“Yep,” I added, a little tentative about robbing Jim Morrison’s post-mortem drug cache. We walked along the southeast side of the cemetery and found Morrison’s grave. It was covered in flowers, graffiti, torn pieces of paper with Morrison-esque poems written on them; some had actual song lyrics printed on them. And, as promised, there were, in front of his bust, at least a dozen joints and sundry other items of drug paraphernalia to ostensibly keep Jim loaded during the afterlife. There was also a full handle of Jack Daniel’s, which appealed to me. Who knew how long these joints had been there? When did it last rain? Whiskey you can count on. My interest was piqued. The problem was, along with all the dead rock stars’ booty were about a half-dozen worshipers, all lathered in patchouli and the requisite Guatemalan/Tibetan neo-hippie attire, sun dresses, he-sarongs, and of course, some prick with a didgeridoo, and a retinue of confused people singing the words to ‘The Crystal Ship’ along with the bizarre tempo produced by this horrible “instrument.” The didgeridoo is, in and of itself, perfectly fine, but when put into the hands of a young American on some kind of hallucinogen sporting those nauseating white person dreadlocks is unforgivably offensive. Non-aboriginal people who play the didgeridoo are fit for nothing more than violent extinction. Also, it’s hard to run with a didgeridoo.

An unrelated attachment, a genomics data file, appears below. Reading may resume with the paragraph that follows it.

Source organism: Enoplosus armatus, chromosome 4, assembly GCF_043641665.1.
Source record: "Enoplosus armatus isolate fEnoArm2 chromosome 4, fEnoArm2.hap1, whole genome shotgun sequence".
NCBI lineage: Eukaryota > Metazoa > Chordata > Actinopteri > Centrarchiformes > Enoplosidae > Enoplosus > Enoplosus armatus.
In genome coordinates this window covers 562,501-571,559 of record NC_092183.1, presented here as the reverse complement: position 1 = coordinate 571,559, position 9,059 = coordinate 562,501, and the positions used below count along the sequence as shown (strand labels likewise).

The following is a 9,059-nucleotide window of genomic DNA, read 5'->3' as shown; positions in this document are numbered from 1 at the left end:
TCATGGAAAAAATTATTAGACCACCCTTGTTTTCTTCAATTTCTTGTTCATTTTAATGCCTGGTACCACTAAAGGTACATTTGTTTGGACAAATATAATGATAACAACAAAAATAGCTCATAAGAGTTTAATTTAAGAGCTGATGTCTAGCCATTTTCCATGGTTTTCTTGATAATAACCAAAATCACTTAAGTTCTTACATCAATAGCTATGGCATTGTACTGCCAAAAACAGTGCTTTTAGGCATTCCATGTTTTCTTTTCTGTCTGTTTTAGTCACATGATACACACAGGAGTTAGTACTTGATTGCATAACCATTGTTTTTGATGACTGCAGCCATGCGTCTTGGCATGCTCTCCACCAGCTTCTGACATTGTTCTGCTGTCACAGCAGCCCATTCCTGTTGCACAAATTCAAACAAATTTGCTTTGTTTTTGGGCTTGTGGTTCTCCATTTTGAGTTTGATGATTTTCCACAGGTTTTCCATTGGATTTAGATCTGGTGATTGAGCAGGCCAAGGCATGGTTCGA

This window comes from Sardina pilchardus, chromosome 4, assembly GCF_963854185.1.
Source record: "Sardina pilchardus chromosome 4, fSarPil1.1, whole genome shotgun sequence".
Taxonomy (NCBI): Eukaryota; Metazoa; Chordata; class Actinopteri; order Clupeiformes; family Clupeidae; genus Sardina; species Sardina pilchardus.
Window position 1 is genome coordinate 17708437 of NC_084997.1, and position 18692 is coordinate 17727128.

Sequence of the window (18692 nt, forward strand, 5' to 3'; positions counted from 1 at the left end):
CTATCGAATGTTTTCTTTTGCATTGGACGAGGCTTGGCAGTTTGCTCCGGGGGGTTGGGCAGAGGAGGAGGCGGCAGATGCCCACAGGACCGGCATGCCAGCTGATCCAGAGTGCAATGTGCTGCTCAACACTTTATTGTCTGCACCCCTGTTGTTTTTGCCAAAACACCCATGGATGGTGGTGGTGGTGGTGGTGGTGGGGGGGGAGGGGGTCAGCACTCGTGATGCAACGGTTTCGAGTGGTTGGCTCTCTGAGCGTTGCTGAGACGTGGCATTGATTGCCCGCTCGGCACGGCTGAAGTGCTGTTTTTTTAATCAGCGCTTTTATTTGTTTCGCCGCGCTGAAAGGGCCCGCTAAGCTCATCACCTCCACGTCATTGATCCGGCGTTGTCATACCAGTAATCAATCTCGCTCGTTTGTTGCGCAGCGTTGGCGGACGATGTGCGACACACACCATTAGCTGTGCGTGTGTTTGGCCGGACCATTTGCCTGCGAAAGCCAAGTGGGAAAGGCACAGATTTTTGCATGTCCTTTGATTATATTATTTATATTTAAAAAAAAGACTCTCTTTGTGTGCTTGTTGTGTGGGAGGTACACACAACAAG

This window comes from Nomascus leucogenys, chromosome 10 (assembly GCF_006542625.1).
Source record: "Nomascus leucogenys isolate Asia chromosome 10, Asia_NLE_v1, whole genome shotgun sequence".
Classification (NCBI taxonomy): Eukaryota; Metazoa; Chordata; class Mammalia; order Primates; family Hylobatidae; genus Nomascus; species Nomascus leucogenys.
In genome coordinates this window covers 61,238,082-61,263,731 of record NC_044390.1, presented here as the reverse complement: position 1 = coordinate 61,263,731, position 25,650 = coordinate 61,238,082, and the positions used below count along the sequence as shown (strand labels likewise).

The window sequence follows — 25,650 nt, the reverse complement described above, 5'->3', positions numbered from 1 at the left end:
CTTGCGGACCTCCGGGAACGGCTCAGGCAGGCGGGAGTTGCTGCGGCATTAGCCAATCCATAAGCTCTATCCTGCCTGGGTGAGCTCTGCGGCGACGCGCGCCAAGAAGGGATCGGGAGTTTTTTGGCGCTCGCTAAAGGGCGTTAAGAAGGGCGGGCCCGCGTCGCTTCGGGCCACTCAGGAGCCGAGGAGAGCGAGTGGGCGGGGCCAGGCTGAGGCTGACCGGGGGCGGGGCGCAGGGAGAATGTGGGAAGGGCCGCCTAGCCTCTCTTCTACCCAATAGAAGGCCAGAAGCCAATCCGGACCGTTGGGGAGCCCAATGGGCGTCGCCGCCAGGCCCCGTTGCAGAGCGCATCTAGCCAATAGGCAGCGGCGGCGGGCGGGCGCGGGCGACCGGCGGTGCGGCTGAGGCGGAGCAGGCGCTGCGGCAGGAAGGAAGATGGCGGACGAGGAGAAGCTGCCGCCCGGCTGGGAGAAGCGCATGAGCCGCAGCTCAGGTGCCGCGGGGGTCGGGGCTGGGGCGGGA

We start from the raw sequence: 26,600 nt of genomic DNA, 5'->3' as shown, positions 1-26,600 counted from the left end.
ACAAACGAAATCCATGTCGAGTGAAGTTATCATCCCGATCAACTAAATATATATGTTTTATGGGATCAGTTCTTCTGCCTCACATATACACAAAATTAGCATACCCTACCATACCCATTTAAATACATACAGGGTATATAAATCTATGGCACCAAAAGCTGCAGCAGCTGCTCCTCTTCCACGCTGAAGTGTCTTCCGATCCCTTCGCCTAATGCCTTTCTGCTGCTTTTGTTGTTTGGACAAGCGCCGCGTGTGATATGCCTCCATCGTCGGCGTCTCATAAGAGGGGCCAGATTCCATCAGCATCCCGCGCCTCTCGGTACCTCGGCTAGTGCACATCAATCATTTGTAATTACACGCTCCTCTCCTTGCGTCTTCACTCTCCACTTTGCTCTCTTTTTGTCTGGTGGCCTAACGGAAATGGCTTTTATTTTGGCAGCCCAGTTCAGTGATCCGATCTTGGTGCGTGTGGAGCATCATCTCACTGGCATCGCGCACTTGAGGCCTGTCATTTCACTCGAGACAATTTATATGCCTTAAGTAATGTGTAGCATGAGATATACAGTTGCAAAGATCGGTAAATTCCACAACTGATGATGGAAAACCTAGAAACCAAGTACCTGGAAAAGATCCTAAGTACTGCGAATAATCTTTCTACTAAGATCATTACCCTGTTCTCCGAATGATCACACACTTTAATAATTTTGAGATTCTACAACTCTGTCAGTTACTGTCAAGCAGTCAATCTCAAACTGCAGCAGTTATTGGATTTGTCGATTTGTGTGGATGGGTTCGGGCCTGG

James and I assessed the situation. “One, two, three, four….oh, come the hell on, T. It doesn’t matter how many of them there are. You grab the Jack Daniel’s because I know you’ve been eyeing it and I’ll scoop up all the joints and whatever other shit I can fit in my hands. Then we run north.”

“Why north?”